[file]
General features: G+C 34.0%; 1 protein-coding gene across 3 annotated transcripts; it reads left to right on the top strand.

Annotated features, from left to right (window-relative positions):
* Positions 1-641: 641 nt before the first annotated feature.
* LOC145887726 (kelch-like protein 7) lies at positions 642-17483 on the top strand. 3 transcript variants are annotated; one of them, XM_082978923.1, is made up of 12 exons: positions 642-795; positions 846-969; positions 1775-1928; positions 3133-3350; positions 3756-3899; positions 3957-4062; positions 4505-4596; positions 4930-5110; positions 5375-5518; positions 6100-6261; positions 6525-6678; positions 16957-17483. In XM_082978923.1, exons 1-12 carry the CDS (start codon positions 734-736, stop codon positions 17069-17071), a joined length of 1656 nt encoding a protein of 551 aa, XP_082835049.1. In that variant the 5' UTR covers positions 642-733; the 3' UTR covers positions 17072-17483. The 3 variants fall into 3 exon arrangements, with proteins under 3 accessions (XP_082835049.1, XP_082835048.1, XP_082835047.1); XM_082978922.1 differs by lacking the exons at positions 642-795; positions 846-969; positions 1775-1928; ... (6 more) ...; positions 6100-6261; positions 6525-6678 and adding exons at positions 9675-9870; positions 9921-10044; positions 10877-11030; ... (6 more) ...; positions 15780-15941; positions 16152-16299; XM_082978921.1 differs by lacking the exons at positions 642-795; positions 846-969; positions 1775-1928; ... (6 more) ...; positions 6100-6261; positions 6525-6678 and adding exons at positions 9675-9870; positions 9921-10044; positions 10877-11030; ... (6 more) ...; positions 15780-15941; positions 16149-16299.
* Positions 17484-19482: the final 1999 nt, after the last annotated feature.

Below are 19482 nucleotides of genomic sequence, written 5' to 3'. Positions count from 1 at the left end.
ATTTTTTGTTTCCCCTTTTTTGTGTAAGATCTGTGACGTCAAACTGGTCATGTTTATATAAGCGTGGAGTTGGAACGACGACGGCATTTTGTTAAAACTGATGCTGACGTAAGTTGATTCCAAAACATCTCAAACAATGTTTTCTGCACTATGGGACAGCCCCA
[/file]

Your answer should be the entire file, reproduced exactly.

General features: G+C 34.0%; 1 protein-coding gene across 3 annotated transcripts; it reads left to right on the top strand.

Annotated features, from left to right (window-relative positions):
* Positions 1-641: 641 nt before the first annotated feature.
* LOC145887726 (kelch-like protein 7) lies at positions 642-17483 on the top strand. 3 transcript variants are annotated; one of them, XM_082978923.1, is made up of 12 exons: positions 642-795; positions 846-969; positions 1775-1928; positions 3133-3350; positions 3756-3899; positions 3957-4062; positions 4505-4596; positions 4930-5110; positions 5375-5518; positions 6100-6261; positions 6525-6678; positions 16957-17483. In XM_082978923.1, exons 1-12 carry the CDS (start codon positions 734-736, stop codon positions 17069-17071), a joined length of 1656 nt encoding a protein of 551 aa, XP_082835049.1. In that variant the 5' UTR covers positions 642-733; the 3' UTR covers positions 17072-17483. The 3 variants fall into 3 exon arrangements, with proteins under 3 accessions (XP_082835049.1, XP_082835048.1, XP_082835047.1); XM_082978922.1 differs by lacking the exons at positions 642-795; positions 846-969; positions 1775-1928; ... (6 more) ...; positions 6100-6261; positions 6525-6678 and adding exons at positions 9675-9870; positions 9921-10044; positions 10877-11030; ... (6 more) ...; positions 15780-15941; positions 16152-16299; XM_082978921.1 differs by lacking the exons at positions 642-795; positions 846-969; positions 1775-1928; ... (6 more) ...; positions 6100-6261; positions 6525-6678 and adding exons at positions 9675-9870; positions 9921-10044; positions 10877-11030; ... (6 more) ...; positions 15780-15941; positions 16149-16299.
* Positions 17484-19482: the final 1999 nt, after the last annotated feature.

Below are 19482 nucleotides of genomic sequence, written 5' to 3'. Positions count from 1 at the left end.
ATTTTTTGTTTCCCCTTTTTTGTGTAAGATCTGTGACGTCAAACTGGTCATGTTTATATAAGCGTGGAGTTGGAACGACGACGGCATTTTGTTAAAACTGATGCTGACGTAAGTTGATTCCAAAACATCTCAAACAATGTTTTCTGCACTATGGGACAGCCCCA